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BSI’s Asset360, an analytics platform and data warehouse, is a good example of this. Essentially, we take a daily snapshot of our portfolio, with over 10,000 fields of data that we are importing into the platform. Then, we run hundreds of reports daily through a proprietary exception reporting engine that we developed based on institutional knowledge and input from auditors, rating agencies, and our clients. By doing this, we make sure we focus on loans for which there are exceptions, as there’s no reason for someone on the operations team to work on a loan for which everything is perfect. We’re also able to catch issues much earlier in the process, before they have a chance to escalate. At the end of the day, Asset360 enables us to stay compliant and handle things with speed and accuracy while helping us avoid any impact on borrowers.

Q: Transparency is very important across the industry. So, what is the best method to work with investors to maintain transparency, accomplish objectives and meet the goals for the servicer and investor alike?

Sharma: Investors want transparency in their portfolio performance, and this comes with data and technology, which we’ve built into our platform. However, most servicers could be doing a much better job at providing investors with greater transparency. Delivering data to the investor 15 days after the close of every month, which is typical of most servicers, may not be soon enough, going forward.

Investors want data at a much higher frequency – if not daily, then weekly, or at least twice a month. It’s critical to give investors access to data so they can make better decisions on the loans and so they have better visibility into what they own. Because of this, technology will play an increasingly important role in how servicers deliver transparency to investors, as well as in ensuring they meet the requirements and goals of each investor.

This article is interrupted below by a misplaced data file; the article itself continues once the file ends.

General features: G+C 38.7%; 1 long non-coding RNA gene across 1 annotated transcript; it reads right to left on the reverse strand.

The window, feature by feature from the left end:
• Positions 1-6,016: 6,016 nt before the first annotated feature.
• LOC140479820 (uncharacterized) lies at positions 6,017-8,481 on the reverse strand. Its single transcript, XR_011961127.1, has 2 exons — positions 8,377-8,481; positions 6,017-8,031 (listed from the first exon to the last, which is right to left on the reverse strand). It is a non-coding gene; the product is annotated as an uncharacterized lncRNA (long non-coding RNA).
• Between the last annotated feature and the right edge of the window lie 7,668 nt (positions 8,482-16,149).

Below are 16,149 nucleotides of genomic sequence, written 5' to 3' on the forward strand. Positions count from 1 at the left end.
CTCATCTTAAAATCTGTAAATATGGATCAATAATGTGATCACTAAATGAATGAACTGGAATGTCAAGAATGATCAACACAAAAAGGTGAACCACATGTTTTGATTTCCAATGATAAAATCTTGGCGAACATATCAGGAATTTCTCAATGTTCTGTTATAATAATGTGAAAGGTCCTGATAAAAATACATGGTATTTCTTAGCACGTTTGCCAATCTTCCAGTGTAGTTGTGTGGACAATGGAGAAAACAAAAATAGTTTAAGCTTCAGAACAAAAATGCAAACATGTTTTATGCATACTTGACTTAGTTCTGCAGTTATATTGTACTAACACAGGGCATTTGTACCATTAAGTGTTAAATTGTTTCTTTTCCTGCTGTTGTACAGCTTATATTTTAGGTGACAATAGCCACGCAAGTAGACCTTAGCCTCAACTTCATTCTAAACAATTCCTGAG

Q: Mortgage servicers and special servicers have an enormous amount of information available to them. How can servicers use this data to their advantage, and what are some techniques to incorporate data to enhance working with both investors and borrowers?

Sharma: For servicers, data is key to making better and faster decisions. When servicers use exception-based processes, exceptions can be identified earlier, before the investor or borrower has a chance to see them. This leads to fewer exceptions, fewer complaints and a higher-quality experience for everyone involved in the transaction.

Another way to use data is through predictive analytics to create better forecasting capabilities. If servicers know where an exception is likely going to occur, they can identify and address it before it becomes an issue. Similarly, if they know what borrowers will likely want, they are better able to provide that information when borrowers want it, in the format they want and via the medium they want – whether it’s mobile, Web or through a call center.

Q: Lastly, why are some large banks, such as Citigroup, exiting the mortgage servicing space, and do you think this trend will continue?

Sharma: Large banks are exiting the market for a combination of reasons. First, Basel III regulations make holding mortgage servicing rights less attractive. For business reasons, some banks are choosing to focus on offering mortgages to customers with whom they already have a relationship. Increased regulatory costs are another reason why banks are reconsidering the mortgage servicing business.

Although large banks will still be involved in servicing, I believe this trend will continue, which creates opportunities for non-banks to step in and create new, better ways of servicing customers that keep costs under control. To be profitable, they will need to determine the right use of technology to make better decisions faster, increase efficiency and improve compliance.